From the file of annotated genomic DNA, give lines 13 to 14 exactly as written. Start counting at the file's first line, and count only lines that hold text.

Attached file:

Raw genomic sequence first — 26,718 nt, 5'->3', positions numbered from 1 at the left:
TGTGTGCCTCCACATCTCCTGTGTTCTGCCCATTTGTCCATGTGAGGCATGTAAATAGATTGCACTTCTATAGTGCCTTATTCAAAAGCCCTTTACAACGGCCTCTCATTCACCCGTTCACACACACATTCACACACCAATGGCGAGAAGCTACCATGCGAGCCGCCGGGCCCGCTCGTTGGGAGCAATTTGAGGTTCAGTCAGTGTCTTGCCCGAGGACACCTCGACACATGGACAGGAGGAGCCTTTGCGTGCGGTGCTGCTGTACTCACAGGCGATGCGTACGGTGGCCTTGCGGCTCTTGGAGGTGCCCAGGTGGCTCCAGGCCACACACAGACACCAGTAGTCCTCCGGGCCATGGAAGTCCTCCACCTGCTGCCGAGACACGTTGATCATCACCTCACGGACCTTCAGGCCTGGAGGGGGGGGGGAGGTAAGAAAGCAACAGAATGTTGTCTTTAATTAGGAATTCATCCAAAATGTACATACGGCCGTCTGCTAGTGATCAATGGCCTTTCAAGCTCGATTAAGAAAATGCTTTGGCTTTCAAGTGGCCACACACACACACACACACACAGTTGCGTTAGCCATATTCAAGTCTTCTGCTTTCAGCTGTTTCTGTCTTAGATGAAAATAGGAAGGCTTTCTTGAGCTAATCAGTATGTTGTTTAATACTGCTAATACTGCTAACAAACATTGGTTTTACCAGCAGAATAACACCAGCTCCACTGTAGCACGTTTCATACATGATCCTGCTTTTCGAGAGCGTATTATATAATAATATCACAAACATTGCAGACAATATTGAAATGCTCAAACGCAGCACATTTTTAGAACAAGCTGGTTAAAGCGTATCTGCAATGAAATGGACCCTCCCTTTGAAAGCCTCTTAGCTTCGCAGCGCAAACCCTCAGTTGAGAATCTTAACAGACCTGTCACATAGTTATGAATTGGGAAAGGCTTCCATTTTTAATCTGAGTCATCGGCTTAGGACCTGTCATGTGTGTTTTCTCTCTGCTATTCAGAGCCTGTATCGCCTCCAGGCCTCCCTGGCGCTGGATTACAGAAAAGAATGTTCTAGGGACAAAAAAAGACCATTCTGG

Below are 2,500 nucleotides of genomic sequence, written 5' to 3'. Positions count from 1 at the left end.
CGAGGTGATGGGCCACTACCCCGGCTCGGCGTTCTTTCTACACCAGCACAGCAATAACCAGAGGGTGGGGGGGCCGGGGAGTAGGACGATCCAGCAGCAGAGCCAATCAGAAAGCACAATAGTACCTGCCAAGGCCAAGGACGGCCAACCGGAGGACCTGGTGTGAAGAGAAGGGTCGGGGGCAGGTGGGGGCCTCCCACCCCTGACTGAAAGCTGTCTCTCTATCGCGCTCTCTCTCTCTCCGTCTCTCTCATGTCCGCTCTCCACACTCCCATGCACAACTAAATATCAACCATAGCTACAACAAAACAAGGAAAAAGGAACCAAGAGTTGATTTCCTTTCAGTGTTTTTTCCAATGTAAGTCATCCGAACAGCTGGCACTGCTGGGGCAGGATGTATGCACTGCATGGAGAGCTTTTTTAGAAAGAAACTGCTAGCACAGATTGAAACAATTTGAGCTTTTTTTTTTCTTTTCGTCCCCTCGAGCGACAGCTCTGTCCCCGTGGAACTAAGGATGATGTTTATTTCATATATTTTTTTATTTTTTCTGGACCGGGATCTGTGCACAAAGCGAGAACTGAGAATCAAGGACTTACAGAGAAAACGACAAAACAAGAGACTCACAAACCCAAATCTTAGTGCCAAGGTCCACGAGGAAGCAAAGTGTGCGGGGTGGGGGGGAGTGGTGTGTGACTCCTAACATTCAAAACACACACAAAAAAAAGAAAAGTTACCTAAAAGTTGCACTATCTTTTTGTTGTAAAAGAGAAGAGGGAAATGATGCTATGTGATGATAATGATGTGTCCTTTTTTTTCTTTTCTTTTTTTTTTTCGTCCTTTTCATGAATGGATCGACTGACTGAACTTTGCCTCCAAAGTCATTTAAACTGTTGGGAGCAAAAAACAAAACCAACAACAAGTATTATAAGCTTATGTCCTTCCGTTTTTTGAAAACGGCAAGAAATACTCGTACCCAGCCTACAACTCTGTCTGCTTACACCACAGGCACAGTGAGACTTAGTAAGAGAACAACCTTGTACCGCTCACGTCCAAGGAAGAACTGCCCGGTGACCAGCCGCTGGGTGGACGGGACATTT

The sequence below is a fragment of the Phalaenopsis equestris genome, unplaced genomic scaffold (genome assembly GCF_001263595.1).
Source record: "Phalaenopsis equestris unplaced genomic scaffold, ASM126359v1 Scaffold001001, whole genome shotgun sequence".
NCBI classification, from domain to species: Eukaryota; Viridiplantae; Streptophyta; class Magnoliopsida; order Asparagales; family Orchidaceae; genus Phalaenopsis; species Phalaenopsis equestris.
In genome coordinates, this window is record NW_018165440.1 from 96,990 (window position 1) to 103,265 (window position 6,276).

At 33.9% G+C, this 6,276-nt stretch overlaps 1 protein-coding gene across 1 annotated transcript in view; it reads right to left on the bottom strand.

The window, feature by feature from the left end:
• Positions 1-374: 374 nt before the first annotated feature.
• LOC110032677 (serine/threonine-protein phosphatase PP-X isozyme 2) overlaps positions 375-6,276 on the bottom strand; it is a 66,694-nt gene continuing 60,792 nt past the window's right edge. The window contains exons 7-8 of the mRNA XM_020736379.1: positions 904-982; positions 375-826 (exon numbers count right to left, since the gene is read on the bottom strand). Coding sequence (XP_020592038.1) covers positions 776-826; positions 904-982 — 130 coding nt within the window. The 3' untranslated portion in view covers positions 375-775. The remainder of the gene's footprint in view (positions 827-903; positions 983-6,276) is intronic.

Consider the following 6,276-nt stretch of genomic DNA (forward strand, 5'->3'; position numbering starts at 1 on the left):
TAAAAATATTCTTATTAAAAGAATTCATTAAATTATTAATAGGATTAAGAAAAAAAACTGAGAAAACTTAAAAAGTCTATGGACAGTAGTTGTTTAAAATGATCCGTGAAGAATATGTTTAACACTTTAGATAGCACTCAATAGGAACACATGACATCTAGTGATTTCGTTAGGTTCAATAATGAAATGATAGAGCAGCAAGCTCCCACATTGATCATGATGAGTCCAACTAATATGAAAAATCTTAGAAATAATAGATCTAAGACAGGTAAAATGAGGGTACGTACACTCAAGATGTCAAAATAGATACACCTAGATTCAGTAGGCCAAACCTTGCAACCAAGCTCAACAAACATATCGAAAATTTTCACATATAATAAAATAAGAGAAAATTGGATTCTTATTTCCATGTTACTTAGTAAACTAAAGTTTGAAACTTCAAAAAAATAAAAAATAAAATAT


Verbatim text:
Consider the following 6,276-nt stretch of genomic DNA (forward strand, 5'->3'; position numbering starts at 1 on the left):
TAAAAATATTCTTATTAAAAGAATTCATTAAATTATTAATAGGATTAAGAAAAAAAACTGAGAAAACTTAAAAAGTCTATGGACAGTAGTTGTTTAAAATGATCCGTGAAGAATATGTTTAACACTTTAGATAGCACTCAATAGGAACACATGACATCTAGTGATTTCGTTAGGTTCAATAATGAAATGATAGAGCAGCAAGCTCCCACATTGATCATGATGAGTCCAACTAATATGAAAAATCTTAGAAATAATAGATCTAAGACAGGTAAAATGAGGGTACGTACACTCAAGATGTCAAAATAGATACACCTAGATTCAGTAGGCCAAACCTTGCAACCAAGCTCAACAAACATATCGAAAATTTTCACATATAATAAAATAAGAGAAAATTGGATTCTTATTTCCATGTTACTTAGTAAACTAAAGTTTGAAACTTCAAAAAAATAAAAAATAAAATAT